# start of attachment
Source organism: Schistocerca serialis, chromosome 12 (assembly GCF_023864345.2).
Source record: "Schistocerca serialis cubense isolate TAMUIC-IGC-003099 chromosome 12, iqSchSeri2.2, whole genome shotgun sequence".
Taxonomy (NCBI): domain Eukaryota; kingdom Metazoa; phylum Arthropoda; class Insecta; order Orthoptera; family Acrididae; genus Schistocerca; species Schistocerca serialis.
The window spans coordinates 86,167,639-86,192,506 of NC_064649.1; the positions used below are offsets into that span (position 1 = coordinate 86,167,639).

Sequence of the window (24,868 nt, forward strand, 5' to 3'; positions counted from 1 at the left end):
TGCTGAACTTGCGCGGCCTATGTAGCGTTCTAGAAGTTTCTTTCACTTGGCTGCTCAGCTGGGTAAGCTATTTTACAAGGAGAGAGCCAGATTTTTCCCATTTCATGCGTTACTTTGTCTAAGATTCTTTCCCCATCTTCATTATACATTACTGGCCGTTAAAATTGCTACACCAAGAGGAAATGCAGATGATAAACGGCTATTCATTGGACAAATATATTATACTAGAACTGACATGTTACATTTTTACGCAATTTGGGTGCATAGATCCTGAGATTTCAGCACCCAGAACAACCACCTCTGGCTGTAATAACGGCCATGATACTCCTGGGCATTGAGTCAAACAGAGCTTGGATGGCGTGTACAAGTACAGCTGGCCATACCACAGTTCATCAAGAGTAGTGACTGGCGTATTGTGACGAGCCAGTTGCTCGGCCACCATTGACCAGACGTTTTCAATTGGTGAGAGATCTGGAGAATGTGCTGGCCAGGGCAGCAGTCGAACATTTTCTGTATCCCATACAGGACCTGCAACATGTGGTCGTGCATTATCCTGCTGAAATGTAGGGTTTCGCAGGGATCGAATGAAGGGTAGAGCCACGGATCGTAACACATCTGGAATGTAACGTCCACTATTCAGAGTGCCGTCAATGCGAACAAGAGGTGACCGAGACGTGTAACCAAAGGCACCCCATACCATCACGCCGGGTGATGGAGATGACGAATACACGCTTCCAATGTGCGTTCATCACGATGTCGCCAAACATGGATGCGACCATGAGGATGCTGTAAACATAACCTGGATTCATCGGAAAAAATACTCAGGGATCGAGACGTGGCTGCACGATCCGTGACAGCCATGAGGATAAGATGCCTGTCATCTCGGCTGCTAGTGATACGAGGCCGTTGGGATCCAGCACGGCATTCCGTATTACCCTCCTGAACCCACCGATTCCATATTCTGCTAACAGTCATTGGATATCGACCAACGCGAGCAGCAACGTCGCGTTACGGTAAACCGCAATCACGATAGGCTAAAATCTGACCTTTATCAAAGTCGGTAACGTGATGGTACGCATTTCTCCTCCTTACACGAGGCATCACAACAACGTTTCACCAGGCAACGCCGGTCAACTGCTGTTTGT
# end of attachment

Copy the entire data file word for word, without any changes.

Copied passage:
Source organism: Schistocerca serialis, chromosome 12 (assembly GCF_023864345.2).
Source record: "Schistocerca serialis cubense isolate TAMUIC-IGC-003099 chromosome 12, iqSchSeri2.2, whole genome shotgun sequence".
Taxonomy (NCBI): domain Eukaryota; kingdom Metazoa; phylum Arthropoda; class Insecta; order Orthoptera; family Acrididae; genus Schistocerca; species Schistocerca serialis.
The window spans coordinates 86,167,639-86,192,506 of NC_064649.1; the positions used below are offsets into that span (position 1 = coordinate 86,167,639).

Sequence of the window (24,868 nt, forward strand, 5' to 3'; positions counted from 1 at the left end):
TGCTGAACTTGCGCGGCCTATGTAGCGTTCTAGAAGTTTCTTTCACTTGGCTGCTCAGCTGGGTAAGCTATTTTACAAGGAGAGAGCCAGATTTTTCCCATTTCATGCGTTACTTTGTCTAAGATTCTTTCCCCATCTTCATTATACATTACTGGCCGTTAAAATTGCTACACCAAGAGGAAATGCAGATGATAAACGGCTATTCATTGGACAAATATATTATACTAGAACTGACATGTTACATTTTTACGCAATTTGGGTGCATAGATCCTGAGATTTCAGCACCCAGAACAACCACCTCTGGCTGTAATAACGGCCATGATACTCCTGGGCATTGAGTCAAACAGAGCTTGGATGGCGTGTACAAGTACAGCTGGCCATACCACAGTTCATCAAGAGTAGTGACTGGCGTATTGTGACGAGCCAGTTGCTCGGCCACCATTGACCAGACGTTTTCAATTGGTGAGAGATCTGGAGAATGTGCTGGCCAGGGCAGCAGTCGAACATTTTCTGTATCCCATACAGGACCTGCAACATGTGGTCGTGCATTATCCTGCTGAAATGTAGGGTTTCGCAGGGATCGAATGAAGGGTAGAGCCACGGATCGTAACACATCTGGAATGTAACGTCCACTATTCAGAGTGCCGTCAATGCGAACAAGAGGTGACCGAGACGTGTAACCAAAGGCACCCCATACCATCACGCCGGGTGATGGAGATGACGAATACACGCTTCCAATGTGCGTTCATCACGATGTCGCCAAACATGGATGCGACCATGAGGATGCTGTAAACATAACCTGGATTCATCGGAAAAAATACTCAGGGATCGAGACGTGGCTGCACGATCCGTGACAGCCATGAGGATAAGATGCCTGTCATCTCGGCTGCTAGTGATACGAGGCCGTTGGGATCCAGCACGGCATTCCGTATTACCCTCCTGAACCCACCGATTCCATATTCTGCTAACAGTCATTGGATATCGACCAACGCGAGCAGCAACGTCGCGTTACGGTAAACCGCAATCACGATAGGCTAAAATCTGACCTTTATCAAAGTCGGTAACGTGATGGTACGCATTTCTCCTCCTTACACGAGGCATCACAACAACGTTTCACCAGGCAACGCCGGTCAACTGCTGTTTGT